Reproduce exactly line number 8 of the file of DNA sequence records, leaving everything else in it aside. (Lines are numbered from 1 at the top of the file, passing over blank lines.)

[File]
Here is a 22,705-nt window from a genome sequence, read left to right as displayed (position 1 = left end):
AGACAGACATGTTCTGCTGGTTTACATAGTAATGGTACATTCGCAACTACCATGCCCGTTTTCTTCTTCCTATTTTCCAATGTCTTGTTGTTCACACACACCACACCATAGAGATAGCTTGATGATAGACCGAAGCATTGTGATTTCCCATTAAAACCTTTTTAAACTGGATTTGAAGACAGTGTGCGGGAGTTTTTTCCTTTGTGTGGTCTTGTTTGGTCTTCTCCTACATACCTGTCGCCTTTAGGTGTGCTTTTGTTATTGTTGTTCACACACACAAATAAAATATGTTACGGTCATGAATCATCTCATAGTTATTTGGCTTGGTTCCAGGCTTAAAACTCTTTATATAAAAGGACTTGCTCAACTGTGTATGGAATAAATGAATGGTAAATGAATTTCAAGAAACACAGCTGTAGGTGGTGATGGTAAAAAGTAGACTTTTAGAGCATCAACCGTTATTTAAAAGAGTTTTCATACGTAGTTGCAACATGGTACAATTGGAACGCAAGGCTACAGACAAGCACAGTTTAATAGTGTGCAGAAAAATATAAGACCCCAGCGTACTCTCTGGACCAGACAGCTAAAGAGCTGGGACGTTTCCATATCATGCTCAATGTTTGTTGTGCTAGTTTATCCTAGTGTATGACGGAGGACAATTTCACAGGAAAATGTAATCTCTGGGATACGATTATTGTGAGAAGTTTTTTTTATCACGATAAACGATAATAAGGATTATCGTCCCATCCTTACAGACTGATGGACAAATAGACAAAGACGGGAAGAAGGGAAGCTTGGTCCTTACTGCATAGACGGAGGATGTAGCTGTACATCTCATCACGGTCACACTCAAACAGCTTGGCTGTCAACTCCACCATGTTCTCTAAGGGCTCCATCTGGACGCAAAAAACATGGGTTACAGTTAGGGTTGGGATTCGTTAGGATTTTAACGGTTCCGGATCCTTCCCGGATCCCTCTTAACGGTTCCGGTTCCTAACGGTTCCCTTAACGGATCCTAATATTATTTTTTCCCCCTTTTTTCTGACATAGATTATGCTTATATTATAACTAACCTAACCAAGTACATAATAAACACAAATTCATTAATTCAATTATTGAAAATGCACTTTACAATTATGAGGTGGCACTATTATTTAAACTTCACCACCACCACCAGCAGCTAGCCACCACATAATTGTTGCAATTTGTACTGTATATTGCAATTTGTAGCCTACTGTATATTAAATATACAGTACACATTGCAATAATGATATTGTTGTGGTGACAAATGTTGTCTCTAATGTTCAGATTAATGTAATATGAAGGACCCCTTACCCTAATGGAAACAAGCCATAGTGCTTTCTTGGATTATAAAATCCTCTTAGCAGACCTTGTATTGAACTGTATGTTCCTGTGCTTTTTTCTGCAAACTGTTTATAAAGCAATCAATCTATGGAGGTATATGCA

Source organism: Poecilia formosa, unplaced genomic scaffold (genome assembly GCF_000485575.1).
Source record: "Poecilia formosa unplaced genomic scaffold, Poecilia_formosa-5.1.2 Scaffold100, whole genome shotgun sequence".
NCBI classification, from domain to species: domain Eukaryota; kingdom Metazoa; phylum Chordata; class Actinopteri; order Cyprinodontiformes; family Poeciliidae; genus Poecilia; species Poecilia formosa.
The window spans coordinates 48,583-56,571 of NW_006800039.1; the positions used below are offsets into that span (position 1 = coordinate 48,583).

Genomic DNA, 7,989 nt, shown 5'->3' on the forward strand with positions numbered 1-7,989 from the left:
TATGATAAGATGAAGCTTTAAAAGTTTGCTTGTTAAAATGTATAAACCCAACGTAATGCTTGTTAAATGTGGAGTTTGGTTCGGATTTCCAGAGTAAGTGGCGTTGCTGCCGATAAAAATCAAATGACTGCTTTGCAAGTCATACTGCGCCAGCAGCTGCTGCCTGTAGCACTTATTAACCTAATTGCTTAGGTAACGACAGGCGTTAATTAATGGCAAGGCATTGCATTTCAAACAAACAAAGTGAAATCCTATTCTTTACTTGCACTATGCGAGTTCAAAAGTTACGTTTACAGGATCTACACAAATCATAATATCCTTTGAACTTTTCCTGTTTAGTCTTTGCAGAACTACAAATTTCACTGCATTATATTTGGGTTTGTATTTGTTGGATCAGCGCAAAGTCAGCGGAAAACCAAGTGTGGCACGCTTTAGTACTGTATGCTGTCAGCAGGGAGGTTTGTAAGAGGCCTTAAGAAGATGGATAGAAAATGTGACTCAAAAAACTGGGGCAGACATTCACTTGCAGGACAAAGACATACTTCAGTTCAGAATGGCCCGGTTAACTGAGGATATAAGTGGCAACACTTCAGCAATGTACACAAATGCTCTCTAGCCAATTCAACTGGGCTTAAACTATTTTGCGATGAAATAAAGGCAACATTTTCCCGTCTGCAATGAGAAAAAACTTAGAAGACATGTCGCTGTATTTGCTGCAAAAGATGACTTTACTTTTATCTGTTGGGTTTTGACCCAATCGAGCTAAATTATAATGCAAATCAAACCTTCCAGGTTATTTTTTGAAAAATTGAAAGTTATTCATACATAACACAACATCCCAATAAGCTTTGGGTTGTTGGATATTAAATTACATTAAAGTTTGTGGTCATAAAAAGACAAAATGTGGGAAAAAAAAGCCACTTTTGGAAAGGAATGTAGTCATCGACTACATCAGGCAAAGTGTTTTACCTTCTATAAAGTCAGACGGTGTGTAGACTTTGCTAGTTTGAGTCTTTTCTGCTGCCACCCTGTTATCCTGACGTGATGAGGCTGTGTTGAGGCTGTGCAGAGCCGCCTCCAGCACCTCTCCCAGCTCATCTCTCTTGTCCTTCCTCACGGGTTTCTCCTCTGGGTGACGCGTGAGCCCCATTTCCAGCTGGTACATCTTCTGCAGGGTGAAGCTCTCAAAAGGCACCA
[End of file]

TATGATAAGATGAAGCTTTAAAAGTTTGCTTGTTAAAATGTATAAACCCAACGTAATGCTTGTTAAATGTGGAGTTTGGTTCGGATTTCCAGAGTAAGTGGCGTTGCTGCCGATAAAAATCAAATGACTGCTTTGCAAGTCATACTGCGCCAGCAGCTGCTGCCTGTAGCACTTATTAACCTAATTGCTTAGGTAACGACAGGCGTTAATTAATGGCAAGGCATTGCATTTCAAACAAACAAAGTGAAATCCTATTCTTTACTTGCACTATGCGAGTTCAAAAGTTACGTTTACAGGATCTACACAAATCATAATATCCTTTGAACTTTTCCTGTTTAGTCTTTGCAGAACTACAAATTTCACTGCATTATATTTGGGTTTGTATTTGTTGGATCAGCGCAAAGTCAGCGGAAAACCAAGTGTGGCACGCTTTAGTACTGTATGCTGTCAGCAGGGAGGTTTGTAAGAGGCCTTAAGAAGATGGATAGAAAATGTGACTCAAAAAACTGGGGCAGACATTCACTTGCAGGACAAAGACATACTTCAGTTCAGAATGGCCCGGTTAACTGAGGATATAAGTGGCAACACTTCAGCAATGTACACAAATGCTCTCTAGCCAATTCAACTGGGCTTAAACTATTTTGCGATGAAATAAAGGCAACATTTTCCCGTCTGCAATGAGAAAAAACTTAGAAGACATGTCGCTGTATTTGCTGCAAAAGATGACTTTACTTTTATCTGTTGGGTTTTGACCCAATCGAGCTAAATTATAATGCAAATCAAACCTTCCAGGTTATTTTTTGAAAAATTGAAAGTTATTCATACATAACACAACATCCCAATAAGCTTTGGGTTGTTGGATATTAAATTACATTAAAGTTTGTGGTCATAAAAAGACAAAATGTGGGAAAAAAAAGCCACTTTTGGAAAGGAATGTAGTCATCGACTACATCAGGCAAAGTGTTTTACCTTCTATAAAGTCAGACGGTGTGTAGACTTTGCTAGTTTGAGTCTTTTCTGCTGCCACCCTGTTATCCTGACGTGATGAGGCTGTGTTGAGGCTGTGCAGAGCCGCCTCCAGCACCTCTCCCAGCTCATCTCTCTTGTCCTTCCTCACGGGTTTCTCCTCTGGGTGACGCGTGAGCCCCATTTCCAGCTGGTACATCTTCTGCAGGGTGAAGCTCTCAAAAGGCACCA